Tuesday, September 28, 2010

Self Documentation

I think people underestimate the potential longevity of "social media". The fail to see the forest for the trees. They see that specific sites have popularity lifecycles (e.g. LiveJournal and MySpace) but fail to see the overall trends or place them within the larger historical context. Simply put, people have a compulsion to document their lives. People have a compulsion to be social. All that FaceBook, BlogSpot, Twitter and the like are is an extension of these compulsions.

Our primitive ancestors drew pictograms and glyphs on cavewalls.

Clans, tribes and communities sat around communal fires telling stories of their daily exploits and of their ancestors epics and sagas.

People who have had the capability of recording their thoughts in writing have kept journals, exchanged letters or otherwise recorded their lives and their thoughts for themselves and, in some cases, posterity. How many history shows or articles have you seen that have centered around uncovering the lost journals, letters, etc. of the famous, infamous and the "Average Joe"?

Granted, the mid/late 20th century saw a wane in personal writing. It saw the beginning of the decline of the personal letter and the diary. But, it also saw a proliferation of camera ownership. "Regular people" had anything from big, fancy, professional rigs down through Polaroids and disposable cameras. These days, though film seems to be dying, it's replaced by digital cameras with ever more MegaPixels - and cameras are ubiquitous on converged devices like cell phones.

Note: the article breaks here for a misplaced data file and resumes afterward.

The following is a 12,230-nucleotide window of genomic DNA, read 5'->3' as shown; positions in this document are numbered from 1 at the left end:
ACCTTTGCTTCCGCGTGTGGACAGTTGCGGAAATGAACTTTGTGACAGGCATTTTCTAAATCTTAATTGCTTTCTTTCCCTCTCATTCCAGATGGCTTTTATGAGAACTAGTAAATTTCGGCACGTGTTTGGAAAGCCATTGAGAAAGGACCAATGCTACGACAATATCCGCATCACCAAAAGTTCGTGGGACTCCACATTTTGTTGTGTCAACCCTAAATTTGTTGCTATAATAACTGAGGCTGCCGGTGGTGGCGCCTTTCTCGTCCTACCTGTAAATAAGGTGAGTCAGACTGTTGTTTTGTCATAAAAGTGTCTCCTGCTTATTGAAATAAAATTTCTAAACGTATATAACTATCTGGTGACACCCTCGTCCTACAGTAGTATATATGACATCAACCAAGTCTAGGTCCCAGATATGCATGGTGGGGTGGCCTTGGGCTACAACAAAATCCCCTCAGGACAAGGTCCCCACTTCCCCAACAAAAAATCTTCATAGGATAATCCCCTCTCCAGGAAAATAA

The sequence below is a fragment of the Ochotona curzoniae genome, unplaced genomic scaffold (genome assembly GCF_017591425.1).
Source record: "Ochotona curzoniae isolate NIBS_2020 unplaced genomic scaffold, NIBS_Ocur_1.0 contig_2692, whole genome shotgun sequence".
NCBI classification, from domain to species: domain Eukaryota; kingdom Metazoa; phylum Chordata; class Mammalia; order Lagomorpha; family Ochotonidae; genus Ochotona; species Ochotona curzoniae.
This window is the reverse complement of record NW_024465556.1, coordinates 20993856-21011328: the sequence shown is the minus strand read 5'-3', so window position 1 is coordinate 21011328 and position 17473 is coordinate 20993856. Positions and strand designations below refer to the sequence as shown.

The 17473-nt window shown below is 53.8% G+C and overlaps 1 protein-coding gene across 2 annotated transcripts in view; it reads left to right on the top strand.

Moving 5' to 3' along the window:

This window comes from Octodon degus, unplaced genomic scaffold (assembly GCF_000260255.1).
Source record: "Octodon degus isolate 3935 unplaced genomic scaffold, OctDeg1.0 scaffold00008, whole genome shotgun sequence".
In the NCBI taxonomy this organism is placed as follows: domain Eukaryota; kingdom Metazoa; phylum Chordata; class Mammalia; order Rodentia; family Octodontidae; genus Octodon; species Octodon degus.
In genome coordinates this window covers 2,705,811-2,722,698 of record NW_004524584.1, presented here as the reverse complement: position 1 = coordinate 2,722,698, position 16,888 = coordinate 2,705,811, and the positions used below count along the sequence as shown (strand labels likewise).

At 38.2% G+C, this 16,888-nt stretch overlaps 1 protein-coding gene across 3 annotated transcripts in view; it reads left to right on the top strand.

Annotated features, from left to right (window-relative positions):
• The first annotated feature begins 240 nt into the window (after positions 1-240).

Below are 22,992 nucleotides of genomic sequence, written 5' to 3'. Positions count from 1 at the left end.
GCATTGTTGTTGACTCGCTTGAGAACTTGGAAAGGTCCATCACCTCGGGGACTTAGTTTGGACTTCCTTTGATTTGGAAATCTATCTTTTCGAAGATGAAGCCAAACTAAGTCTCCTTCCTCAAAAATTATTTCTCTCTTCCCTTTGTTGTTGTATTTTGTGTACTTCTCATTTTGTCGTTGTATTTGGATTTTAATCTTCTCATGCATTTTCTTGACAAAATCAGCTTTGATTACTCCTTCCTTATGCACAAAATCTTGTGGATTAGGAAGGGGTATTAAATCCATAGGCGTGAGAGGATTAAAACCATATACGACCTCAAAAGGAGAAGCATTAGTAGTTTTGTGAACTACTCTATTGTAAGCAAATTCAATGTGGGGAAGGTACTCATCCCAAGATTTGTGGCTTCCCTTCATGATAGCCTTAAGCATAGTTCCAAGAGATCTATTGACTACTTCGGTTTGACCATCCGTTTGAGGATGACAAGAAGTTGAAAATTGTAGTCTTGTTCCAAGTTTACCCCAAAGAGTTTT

Cell phones, themselves, are just another extension of this desire to record and share. How many people walking down the street, absorbed in their phones, are doing anything more than sharing their lives with the people on the other end of the line. Yes, they were originally marketed towards business people needing to make work-related calls, but that's such a small portion of what they're used for any more.

So, while Vox may die and while MySpace, LiveJournal, etc. may all lose popularity, the underlying need will continue. So long as there is someone or something to fulfill that need in a way that's relevant to the consumers of that time period, there will be successful providers of those outlets.

So, yeah, FaceBook may be a passing fad, but the larger trend is unlikely to fade while humans have the time, capability and inclination to share. Until such point as the fundamental nature of humans change (i.e., we evolve to be non-social beings or simply die off), there will be a place for some equivalent to "social media".

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